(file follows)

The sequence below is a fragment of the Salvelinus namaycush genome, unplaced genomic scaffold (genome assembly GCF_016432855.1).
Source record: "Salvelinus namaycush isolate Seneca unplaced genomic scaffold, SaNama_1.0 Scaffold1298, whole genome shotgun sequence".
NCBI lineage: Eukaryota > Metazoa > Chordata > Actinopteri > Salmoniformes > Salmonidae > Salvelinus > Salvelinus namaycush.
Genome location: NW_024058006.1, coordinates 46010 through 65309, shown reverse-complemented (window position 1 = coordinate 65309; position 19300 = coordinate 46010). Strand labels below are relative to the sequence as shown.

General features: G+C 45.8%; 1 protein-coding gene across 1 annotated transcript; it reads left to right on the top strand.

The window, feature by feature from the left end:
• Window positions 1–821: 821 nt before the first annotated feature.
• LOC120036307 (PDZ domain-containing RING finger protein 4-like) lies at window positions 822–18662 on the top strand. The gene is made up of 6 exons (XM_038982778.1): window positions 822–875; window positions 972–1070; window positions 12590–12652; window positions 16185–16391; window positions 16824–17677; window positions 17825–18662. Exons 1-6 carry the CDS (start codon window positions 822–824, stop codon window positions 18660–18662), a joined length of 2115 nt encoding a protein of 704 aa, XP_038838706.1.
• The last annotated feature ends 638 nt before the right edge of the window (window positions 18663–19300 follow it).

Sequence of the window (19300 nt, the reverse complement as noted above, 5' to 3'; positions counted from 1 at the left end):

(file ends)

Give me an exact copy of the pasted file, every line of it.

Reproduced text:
The sequence below is a fragment of the Salvelinus namaycush genome, unplaced genomic scaffold (genome assembly GCF_016432855.1).
Source record: "Salvelinus namaycush isolate Seneca unplaced genomic scaffold, SaNama_1.0 Scaffold1298, whole genome shotgun sequence".
NCBI lineage: Eukaryota > Metazoa > Chordata > Actinopteri > Salmoniformes > Salmonidae > Salvelinus > Salvelinus namaycush.
Genome location: NW_024058006.1, coordinates 46010 through 65309, shown reverse-complemented (window position 1 = coordinate 65309; position 19300 = coordinate 46010). Strand labels below are relative to the sequence as shown.

General features: G+C 45.8%; 1 protein-coding gene across 1 annotated transcript; it reads left to right on the top strand.

The window, feature by feature from the left end:
• Window positions 1–821: 821 nt before the first annotated feature.
• LOC120036307 (PDZ domain-containing RING finger protein 4-like) lies at window positions 822–18662 on the top strand. The gene is made up of 6 exons (XM_038982778.1): window positions 822–875; window positions 972–1070; window positions 12590–12652; window positions 16185–16391; window positions 16824–17677; window positions 17825–18662. Exons 1-6 carry the CDS (start codon window positions 822–824, stop codon window positions 18660–18662), a joined length of 2115 nt encoding a protein of 704 aa, XP_038838706.1.
• The last annotated feature ends 638 nt before the right edge of the window (window positions 18663–19300 follow it).

Sequence of the window (19300 nt, the reverse complement as noted above, 5' to 3'; positions counted from 1 at the left end):